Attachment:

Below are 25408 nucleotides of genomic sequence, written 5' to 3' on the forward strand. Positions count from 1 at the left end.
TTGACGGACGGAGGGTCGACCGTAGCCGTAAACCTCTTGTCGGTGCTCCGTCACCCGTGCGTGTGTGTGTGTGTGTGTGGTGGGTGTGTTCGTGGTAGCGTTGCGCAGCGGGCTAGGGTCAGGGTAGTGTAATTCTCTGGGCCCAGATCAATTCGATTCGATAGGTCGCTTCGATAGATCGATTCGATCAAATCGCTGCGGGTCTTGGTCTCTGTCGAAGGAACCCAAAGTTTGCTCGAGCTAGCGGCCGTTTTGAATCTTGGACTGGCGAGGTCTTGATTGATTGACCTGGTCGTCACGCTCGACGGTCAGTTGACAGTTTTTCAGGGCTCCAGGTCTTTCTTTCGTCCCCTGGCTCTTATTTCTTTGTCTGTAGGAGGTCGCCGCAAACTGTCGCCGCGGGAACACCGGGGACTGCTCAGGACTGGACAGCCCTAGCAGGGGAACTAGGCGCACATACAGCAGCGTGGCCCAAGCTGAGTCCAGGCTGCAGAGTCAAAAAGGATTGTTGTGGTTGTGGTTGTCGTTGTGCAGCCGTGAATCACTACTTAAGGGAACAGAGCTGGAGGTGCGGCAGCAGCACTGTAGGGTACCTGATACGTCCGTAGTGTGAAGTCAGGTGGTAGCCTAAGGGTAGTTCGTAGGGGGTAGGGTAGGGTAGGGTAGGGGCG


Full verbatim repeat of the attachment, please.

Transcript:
Below are 25408 nucleotides of genomic sequence, written 5' to 3' on the forward strand. Positions count from 1 at the left end.
TTGACGGACGGAGGGTCGACCGTAGCCGTAAACCTCTTGTCGGTGCTCCGTCACCCGTGCGTGTGTGTGTGTGTGTGTGGTGGGTGTGTTCGTGGTAGCGTTGCGCAGCGGGCTAGGGTCAGGGTAGTGTAATTCTCTGGGCCCAGATCAATTCGATTCGATAGGTCGCTTCGATAGATCGATTCGATCAAATCGCTGCGGGTCTTGGTCTCTGTCGAAGGAACCCAAAGTTTGCTCGAGCTAGCGGCCGTTTTGAATCTTGGACTGGCGAGGTCTTGATTGATTGACCTGGTCGTCACGCTCGACGGTCAGTTGACAGTTTTTCAGGGCTCCAGGTCTTTCTTTCGTCCCCTGGCTCTTATTTCTTTGTCTGTAGGAGGTCGCCGCAAACTGTCGCCGCGGGAACACCGGGGACTGCTCAGGACTGGACAGCCCTAGCAGGGGAACTAGGCGCACATACAGCAGCGTGGCCCAAGCTGAGTCCAGGCTGCAGAGTCAAAAAGGATTGTTGTGGTTGTGGTTGTCGTTGTGCAGCCGTGAATCACTACTTAAGGGAACAGAGCTGGAGGTGCGGCAGCAGCACTGTAGGGTACCTGATACGTCCGTAGTGTGAAGTCAGGTGGTAGCCTAAGGGTAGTTCGTAGGGGGTAGGGTAGGGTAGGGTAGGGGCG